Suffolk to start new bid to bring city status to county town of Ipswich

The Civic Drive junction from the top of the Willis building. Picture: PAUL GEATER

The Civic Drive junction from the top of the Willis building. Picture: PAUL GEATER - Credit: Archant

A new bid to get city status for Ipswich is set to be launched next week – by Suffolk County Council.

Suffolk County Council leader Colin Noble is to propose a motion at next week’s full meeting calling for the authority to support a bid to recognise the importance of Ipswich to the economy of Suffolk.

It is to be seconded by cabinet member for Ipswich, Paul West.

There are no firm plans for The Queen to create a new city in the immediate future – over the last 50 years new cities have been created to mark milestones in her reign, and to mark the millennium.

That could mean the next new city – or cities – will be created in 2022 to mark her Platinum Jubilee when she will have been on the throne for 70 years.

Colin Noble is proposing the city bid? Picture: SIMON PARKER

Colin Noble is proposing the city bid? Picture: SIMON PARKER

But Mr Noble also felt a new city could be named earlier – and he wanted Ipswich to be ready to take the opportunity if it did arise.

He said: “I have always said, from the day I became leader of the council, that having a strong and successful Ipswich was the key to having a strong and successful Suffolk.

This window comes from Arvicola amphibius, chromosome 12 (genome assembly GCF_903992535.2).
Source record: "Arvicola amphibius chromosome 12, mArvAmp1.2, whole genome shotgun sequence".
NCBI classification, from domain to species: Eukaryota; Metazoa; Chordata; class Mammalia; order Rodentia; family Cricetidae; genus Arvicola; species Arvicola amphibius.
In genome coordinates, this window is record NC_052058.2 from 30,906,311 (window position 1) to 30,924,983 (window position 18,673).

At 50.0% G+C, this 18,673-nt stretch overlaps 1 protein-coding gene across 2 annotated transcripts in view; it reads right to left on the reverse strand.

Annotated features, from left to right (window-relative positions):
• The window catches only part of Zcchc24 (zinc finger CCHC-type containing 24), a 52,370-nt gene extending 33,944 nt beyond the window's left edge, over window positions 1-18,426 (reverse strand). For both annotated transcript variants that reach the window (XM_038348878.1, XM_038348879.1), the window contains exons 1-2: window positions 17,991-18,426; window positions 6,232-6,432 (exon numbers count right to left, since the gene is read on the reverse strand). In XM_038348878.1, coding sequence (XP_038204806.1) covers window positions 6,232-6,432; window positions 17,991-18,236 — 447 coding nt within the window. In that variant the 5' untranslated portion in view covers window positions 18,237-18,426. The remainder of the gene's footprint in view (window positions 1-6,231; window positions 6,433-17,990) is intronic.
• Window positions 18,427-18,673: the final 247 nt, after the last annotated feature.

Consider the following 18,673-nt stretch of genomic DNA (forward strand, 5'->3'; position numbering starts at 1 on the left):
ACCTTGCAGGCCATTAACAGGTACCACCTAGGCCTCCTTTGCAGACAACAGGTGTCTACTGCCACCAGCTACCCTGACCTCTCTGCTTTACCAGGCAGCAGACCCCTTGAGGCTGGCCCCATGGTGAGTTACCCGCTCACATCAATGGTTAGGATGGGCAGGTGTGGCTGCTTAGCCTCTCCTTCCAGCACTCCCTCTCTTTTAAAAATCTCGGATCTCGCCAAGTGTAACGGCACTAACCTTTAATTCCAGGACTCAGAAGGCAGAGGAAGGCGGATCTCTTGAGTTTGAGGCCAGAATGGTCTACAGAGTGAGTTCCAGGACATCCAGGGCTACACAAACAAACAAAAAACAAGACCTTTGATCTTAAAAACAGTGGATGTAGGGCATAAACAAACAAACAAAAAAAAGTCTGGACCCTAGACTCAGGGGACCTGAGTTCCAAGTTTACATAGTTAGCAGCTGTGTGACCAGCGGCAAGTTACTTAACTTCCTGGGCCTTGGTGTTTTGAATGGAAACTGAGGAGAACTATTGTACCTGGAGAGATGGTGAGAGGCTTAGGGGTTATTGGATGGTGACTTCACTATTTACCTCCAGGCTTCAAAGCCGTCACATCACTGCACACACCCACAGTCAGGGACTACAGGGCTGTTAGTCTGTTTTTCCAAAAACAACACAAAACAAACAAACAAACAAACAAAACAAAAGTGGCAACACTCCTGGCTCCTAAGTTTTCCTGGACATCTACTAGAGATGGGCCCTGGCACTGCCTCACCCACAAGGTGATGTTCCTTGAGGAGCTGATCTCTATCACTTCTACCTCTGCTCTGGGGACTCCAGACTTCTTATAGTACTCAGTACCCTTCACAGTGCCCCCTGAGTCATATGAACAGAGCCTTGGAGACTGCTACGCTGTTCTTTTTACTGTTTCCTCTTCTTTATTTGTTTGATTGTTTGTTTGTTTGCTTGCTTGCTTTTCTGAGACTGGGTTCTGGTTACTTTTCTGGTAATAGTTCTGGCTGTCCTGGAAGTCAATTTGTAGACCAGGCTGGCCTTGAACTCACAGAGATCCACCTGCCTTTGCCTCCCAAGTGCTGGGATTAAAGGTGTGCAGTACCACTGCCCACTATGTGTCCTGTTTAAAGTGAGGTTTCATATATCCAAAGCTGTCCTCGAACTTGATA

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“Ipswich is a city in all but name. It is a thriving place and we are seeing a huge amount of investment going into the area. It deserves city status to make people look up and see what we have here.”

Mr Noble said the recent pattern of city status awards suggested that the next opportunity could be in early 2022 – but he felt it was good to be prepared in case something happened earlier.

“We don’t know when the next city will be created. It could be to mark the Royal wedding next year. We should be ready and this is a clear statement of intent.”

The motion says the county would work with Ipswich Borough Council and the Ipswich Vision Board – the umbrella group that represents business, the University of Suffolk, local authorities, and the New Anglia Local Enterprise Partnership – to support a city bid for the town.

There was widespread support for the proposed bid from these other organisations – and it is expected to get all-party support when it is debated at next Thursday’s full meeting of the county council.

However any bid for city status is likely to see Ipswich facing stiff competition from other towns across the country, including Reading, Bournemouth, and Middlesbrough.

Widespread welcome for new Ipswich city bid

There was a widespread welcome for a new city bid for Ipswich from political and business leaders in the town.

Previous bids for city status have been spearheaded by the borough – but the first Ipswich council leader David Ellesmere knew about the proposal was when he was contacted by us.

However he was quick to welcome it: “It would appear the Platinum Jubilee in 2022 is the next time to bid for city status unless there is an opportunity that comes up sooner.

“There is no doubt that Ipswich deserves to become a city – it is the economic driver for the county and a successful Ipswich means we have a successful Suffolk.”